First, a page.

Dear NICE,

Jul 09, 2021

Dear NICE,

As a perinatal professional who has dedicated the last 10 years of my career to supporting parents' recovery from traumatic birth experiences I am extremely concerned to see that NICE will soon be issuing a guideline of induction at 39 weeks for all black and brown women.

 Is this really the best way to lower the increased risk of maternal mortalities among black and brown women and their babies?

 I frequently listen to parents who have been coerced with fear tactics into having an induction and they so often feel dehumanised, unheard and uncared for by the end of the process. This kind of birth trauma leaves lots of unseen wounds that continue to hurt long after parents have been discharged from maternity care. Parents feel guilty when their induction leads to other risky interventions such as assisted deliveries and emergency c sections

 Many perhaps wonder why the MBRACCE report found that black women are 4 times more likely to die as a result of childbirth – this proposed new NICE guideline illustrates it perfectly why. Healthcare culture that treats black women as inconsequential, unimportant and relegates ‘care’ to ‘management’ of their birth, their body and their babies is why.

 To make any impact on the MBRACCE findings there needs to be more willingness to look at the unconscious racial bias that contributes to poorer outcomes for black and brown women using maternity services.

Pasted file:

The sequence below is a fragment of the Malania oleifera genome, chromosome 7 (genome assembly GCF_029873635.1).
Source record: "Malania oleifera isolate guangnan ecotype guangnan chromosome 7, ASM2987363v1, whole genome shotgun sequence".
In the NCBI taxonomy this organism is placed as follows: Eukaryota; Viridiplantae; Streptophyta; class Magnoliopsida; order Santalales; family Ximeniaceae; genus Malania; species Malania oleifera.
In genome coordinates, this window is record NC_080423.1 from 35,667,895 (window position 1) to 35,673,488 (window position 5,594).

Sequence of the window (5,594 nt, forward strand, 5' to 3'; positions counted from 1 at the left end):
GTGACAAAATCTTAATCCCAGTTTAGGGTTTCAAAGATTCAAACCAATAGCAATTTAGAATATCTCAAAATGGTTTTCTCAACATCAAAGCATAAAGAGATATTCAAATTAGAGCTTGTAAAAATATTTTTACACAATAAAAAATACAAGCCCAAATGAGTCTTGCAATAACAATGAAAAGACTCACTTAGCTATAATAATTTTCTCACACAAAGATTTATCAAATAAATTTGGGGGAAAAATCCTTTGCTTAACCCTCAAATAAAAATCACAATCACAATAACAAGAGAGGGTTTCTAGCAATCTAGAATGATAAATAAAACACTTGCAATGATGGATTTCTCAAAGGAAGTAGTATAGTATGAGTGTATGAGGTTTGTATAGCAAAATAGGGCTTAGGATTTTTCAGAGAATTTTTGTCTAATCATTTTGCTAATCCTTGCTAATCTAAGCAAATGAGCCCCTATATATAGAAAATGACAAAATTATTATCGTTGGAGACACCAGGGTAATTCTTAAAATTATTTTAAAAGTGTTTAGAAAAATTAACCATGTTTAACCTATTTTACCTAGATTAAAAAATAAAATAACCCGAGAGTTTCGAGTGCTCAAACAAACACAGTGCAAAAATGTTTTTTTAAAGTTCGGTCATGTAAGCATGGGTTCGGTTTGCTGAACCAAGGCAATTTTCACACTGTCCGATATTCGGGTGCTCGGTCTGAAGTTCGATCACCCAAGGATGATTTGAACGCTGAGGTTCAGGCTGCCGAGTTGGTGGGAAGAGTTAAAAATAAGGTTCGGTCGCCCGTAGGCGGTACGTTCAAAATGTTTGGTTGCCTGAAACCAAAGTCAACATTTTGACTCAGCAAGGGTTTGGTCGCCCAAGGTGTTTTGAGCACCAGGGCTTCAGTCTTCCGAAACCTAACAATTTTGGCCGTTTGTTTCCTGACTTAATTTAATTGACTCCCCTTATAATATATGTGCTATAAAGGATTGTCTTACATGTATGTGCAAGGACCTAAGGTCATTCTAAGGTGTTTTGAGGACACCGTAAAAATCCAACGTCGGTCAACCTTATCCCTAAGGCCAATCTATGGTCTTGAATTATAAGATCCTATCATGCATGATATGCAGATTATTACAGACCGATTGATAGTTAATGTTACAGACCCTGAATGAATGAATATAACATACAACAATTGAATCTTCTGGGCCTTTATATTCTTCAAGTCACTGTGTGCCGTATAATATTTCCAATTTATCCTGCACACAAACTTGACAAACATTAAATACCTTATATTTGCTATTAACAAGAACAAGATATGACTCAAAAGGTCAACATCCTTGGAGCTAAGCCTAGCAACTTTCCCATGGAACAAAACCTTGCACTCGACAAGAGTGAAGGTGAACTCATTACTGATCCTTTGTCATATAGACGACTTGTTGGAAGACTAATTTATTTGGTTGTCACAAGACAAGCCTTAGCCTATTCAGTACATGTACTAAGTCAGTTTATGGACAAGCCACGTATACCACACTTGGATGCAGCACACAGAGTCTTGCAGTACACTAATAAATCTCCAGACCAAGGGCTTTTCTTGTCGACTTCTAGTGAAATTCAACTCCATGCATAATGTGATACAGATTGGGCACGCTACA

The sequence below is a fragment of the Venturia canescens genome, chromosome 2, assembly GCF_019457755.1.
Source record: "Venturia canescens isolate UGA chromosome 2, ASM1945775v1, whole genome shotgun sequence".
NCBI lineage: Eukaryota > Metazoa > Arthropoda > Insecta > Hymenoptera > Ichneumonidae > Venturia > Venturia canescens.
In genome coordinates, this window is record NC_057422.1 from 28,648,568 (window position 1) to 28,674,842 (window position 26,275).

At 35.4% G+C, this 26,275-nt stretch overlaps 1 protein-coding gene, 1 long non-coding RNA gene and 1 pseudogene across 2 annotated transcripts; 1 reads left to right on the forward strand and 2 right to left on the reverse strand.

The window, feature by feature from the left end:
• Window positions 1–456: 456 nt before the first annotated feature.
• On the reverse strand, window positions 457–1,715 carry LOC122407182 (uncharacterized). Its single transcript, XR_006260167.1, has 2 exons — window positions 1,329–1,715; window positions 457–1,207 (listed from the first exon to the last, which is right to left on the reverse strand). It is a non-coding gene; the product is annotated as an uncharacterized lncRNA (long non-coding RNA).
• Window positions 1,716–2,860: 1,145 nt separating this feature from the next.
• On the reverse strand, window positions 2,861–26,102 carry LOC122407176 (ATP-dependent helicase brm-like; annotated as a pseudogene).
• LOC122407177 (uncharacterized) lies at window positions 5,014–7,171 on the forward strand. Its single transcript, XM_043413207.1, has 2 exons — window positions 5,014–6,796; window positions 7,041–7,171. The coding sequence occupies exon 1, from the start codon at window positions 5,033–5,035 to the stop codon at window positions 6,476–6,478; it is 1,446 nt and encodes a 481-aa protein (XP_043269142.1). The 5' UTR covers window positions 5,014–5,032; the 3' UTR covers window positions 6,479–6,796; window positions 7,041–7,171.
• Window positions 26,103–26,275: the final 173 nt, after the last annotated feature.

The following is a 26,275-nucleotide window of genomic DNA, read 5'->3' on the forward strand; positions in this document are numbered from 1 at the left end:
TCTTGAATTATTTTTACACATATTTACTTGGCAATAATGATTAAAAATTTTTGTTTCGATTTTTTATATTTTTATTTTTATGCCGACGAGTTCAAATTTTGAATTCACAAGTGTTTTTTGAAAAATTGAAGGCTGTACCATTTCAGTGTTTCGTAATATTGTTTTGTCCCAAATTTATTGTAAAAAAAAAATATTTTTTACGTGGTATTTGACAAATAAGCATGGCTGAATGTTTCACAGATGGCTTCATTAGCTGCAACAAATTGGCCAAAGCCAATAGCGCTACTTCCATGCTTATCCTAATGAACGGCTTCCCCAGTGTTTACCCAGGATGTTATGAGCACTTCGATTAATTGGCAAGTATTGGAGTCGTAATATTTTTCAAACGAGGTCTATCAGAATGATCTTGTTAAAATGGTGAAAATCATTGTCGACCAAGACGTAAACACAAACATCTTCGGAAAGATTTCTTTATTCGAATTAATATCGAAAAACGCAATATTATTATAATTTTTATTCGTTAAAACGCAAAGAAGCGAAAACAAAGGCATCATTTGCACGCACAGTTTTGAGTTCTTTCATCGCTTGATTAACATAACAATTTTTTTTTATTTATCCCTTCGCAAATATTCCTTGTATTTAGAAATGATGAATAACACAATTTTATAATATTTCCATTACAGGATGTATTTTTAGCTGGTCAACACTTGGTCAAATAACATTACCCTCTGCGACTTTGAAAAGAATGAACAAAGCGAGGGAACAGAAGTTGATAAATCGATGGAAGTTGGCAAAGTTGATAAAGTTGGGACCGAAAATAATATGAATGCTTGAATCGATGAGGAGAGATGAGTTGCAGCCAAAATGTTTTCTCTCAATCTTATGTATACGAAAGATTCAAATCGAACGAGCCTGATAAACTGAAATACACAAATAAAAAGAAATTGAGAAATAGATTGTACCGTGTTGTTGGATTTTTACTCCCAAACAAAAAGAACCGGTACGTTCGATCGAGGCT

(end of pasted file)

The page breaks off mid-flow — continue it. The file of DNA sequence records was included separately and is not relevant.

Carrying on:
If we are to make birth safer for black and brown women then we need to begin by caring more about them as individuals not less about them as an entire race automatically marked for a potentially traumatizing intervention. Birthing black and brown women are not a problem to be fixed or managed with induction.

 This proposal to induce all black and brown mothers at 39 weeks is really indicative of our maternity system’s inclination to pathologise all women’s bodies rather than consider whether the policy, process and protocol of the system is to blame for poorer outcomes. To propose induction is to propose that it is black bodies that are at fault for their poorer outcomes. It is at best lazy and uninformed thinking about the problem but at worst it is racist.

 From my perspective of supporting 1000s of traumatised parents over the last decade I frequently have witnessed the after effects that interventions like induction have on parents and their families. Often blighted by trauma symptoms, struggling with lasting anxiety, low mood and other mental health problems that the maternity system never gets to see.

 For years we have put up with a healthcare system that frequently says women’s health is unimportant but now we have the sad statistic that black and brown women’s health is even less important than their white sisters. It is this paternalistic attitude towards women’s health that needs to change if we are ever to reduce the shameful statistic 4 times more likely.

Yours sincerely, Alex.

Alexandra Heath  

Head of TBR College of Perinatal Emotional Health   

Clinical Hypnotherapist  

Author of Recovering from a traumatic birth: A practical guide

Founder of Traumatic Birth Recovery  

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